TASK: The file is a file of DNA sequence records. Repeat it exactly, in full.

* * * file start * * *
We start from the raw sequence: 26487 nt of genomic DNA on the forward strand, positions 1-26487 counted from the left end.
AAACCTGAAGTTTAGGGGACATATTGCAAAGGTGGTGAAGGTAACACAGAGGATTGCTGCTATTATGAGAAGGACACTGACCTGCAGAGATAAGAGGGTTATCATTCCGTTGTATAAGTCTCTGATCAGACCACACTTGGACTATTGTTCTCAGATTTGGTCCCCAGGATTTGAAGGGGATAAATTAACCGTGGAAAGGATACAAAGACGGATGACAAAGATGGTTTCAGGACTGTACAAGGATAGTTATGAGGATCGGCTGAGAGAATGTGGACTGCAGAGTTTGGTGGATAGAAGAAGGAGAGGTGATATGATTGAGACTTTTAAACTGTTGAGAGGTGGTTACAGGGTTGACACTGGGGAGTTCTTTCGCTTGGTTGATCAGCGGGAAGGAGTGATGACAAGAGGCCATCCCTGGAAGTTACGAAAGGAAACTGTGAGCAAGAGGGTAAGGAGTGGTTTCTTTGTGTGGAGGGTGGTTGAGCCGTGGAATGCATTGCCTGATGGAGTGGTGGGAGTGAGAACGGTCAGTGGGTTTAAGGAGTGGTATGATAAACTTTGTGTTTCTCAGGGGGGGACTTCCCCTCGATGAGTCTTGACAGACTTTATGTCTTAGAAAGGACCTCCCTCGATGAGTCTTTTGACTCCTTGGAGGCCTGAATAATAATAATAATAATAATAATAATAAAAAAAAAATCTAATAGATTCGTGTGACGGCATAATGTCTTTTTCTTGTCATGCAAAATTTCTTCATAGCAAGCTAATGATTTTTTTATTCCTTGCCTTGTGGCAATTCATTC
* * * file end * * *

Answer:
We start from the raw sequence: 26487 nt of genomic DNA on the forward strand, positions 1-26487 counted from the left end.
AAACCTGAAGTTTAGGGGACATATTGCAAAGGTGGTGAAGGTAACACAGAGGATTGCTGCTATTATGAGAAGGACACTGACCTGCAGAGATAAGAGGGTTATCATTCCGTTGTATAAGTCTCTGATCAGACCACACTTGGACTATTGTTCTCAGATTTGGTCCCCAGGATTTGAAGGGGATAAATTAACCGTGGAAAGGATACAAAGACGGATGACAAAGATGGTTTCAGGACTGTACAAGGATAGTTATGAGGATCGGCTGAGAGAATGTGGACTGCAGAGTTTGGTGGATAGAAGAAGGAGAGGTGATATGATTGAGACTTTTAAACTGTTGAGAGGTGGTTACAGGGTTGACACTGGGGAGTTCTTTCGCTTGGTTGATCAGCGGGAAGGAGTGATGACAAGAGGCCATCCCTGGAAGTTACGAAAGGAAACTGTGAGCAAGAGGGTAAGGAGTGGTTTCTTTGTGTGGAGGGTGGTTGAGCCGTGGAATGCATTGCCTGATGGAGTGGTGGGAGTGAGAACGGTCAGTGGGTTTAAGGAGTGGTATGATAAACTTTGTGTTTCTCAGGGGGGGACTTCCCCTCGATGAGTCTTGACAGACTTTATGTCTTAGAAAGGACCTCCCTCGATGAGTCTTTTGACTCCTTGGAGGCCTGAATAATAATAATAATAATAATAATAATAAAAAAAAAATCTAATAGATTCGTGTGACGGCATAATGTCTTTTTCTTGTCATGCAAAATTTCTTCATAGCAAGCTAATGATTTTTTTATTCCTTGCCTTGTGGCAATTCATTC